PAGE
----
I’ve been a working writer more than twice as long as you’ve been on the planet, more than 50 years, and I still feel like a beginner but let me give you one tip that I learned early on when I a young reporter: don’t write from your heart. You don’t have enough heart to spend a lifetime writing from the heart. No one does. Eventually, you run out of heart.
Here’s the advice I got once from an editor who had been in the business more than twice as long as I had been alive. Gather the facts. Let the facts tell the story. Go home. Forget about it. Do it all over again tomorrow.
Before the internet, the average life span of an article was around 24 hours. That’s the average life span of the article, not the story. The story may continue for days, weeks, months, and even years, but each day is a whole new world, and what may have been true on Monday turns out not to be true anymore on Wednesday.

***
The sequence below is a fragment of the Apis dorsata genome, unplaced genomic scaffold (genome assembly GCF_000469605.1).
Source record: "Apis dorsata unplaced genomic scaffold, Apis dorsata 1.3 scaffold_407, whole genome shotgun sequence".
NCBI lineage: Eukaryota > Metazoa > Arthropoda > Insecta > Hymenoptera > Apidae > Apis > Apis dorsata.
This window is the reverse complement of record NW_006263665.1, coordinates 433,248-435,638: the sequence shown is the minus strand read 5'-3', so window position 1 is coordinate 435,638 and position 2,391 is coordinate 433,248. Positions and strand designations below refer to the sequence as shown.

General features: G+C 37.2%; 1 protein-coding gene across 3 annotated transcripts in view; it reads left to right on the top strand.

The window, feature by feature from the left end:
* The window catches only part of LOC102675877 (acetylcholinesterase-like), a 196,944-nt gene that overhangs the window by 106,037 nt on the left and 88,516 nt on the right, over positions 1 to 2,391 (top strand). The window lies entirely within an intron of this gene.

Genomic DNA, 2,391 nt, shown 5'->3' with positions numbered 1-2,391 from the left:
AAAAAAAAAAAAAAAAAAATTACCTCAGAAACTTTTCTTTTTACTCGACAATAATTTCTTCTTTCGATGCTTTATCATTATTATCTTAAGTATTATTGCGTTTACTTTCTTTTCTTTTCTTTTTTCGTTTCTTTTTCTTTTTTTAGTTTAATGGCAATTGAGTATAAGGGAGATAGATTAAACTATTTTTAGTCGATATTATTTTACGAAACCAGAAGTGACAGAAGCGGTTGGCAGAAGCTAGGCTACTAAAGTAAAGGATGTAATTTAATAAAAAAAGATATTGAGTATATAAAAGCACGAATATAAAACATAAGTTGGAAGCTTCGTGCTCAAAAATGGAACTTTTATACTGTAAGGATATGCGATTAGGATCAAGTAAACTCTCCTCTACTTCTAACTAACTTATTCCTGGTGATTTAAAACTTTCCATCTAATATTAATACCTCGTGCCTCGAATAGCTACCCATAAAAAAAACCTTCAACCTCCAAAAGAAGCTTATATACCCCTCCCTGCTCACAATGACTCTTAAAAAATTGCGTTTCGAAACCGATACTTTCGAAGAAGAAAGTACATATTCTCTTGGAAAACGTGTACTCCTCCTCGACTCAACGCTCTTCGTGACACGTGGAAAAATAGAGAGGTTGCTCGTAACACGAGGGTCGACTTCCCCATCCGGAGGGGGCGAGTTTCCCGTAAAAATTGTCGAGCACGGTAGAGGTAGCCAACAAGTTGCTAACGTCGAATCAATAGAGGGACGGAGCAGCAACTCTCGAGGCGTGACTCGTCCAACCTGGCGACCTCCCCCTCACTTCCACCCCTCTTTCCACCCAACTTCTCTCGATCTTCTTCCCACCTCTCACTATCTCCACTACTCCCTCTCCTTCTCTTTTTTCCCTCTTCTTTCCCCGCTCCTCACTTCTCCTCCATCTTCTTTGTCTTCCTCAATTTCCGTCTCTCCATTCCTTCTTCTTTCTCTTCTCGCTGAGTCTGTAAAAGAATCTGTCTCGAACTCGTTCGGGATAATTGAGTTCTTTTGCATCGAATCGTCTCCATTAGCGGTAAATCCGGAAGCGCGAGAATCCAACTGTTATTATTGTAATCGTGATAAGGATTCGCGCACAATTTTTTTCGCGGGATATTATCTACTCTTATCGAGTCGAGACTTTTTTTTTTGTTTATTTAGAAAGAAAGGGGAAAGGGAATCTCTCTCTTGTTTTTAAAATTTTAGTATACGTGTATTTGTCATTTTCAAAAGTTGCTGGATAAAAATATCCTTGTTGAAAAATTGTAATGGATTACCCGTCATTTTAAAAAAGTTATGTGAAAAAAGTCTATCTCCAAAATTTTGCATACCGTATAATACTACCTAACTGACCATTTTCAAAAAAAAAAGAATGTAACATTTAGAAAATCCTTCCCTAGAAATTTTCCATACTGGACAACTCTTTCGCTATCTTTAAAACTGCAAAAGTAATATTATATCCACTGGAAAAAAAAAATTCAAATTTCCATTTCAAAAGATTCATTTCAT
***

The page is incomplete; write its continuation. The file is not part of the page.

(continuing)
Everyone has perspectives. Perspectives aren’t facts. You have presented some fact-based articles. I respect that. Here’s another fact: there are fewer than 50,000 people who make a full time living as writers in the United States, according to the Department of Commerce, which keeps track of such things. That excludes advertising copywriters, public relations consultants, and marketers. There are 325 million people in the United States. That works out to .015% of the population, but it doesn’t stop there. If you are writing in English, there 1.5 billion English speakers on the planet.
Earning a living as a writer is one of the most difficult ways to earn a living, and it is getting harder all the time. Today, the average life span of an article is around 15 minutes.
There’s used to be a saying in the newspaper business. “Do you know what they do with yesterday’s news? They wrap fish in it.” In today’s world, the words evaporate as they are being read, just like this…..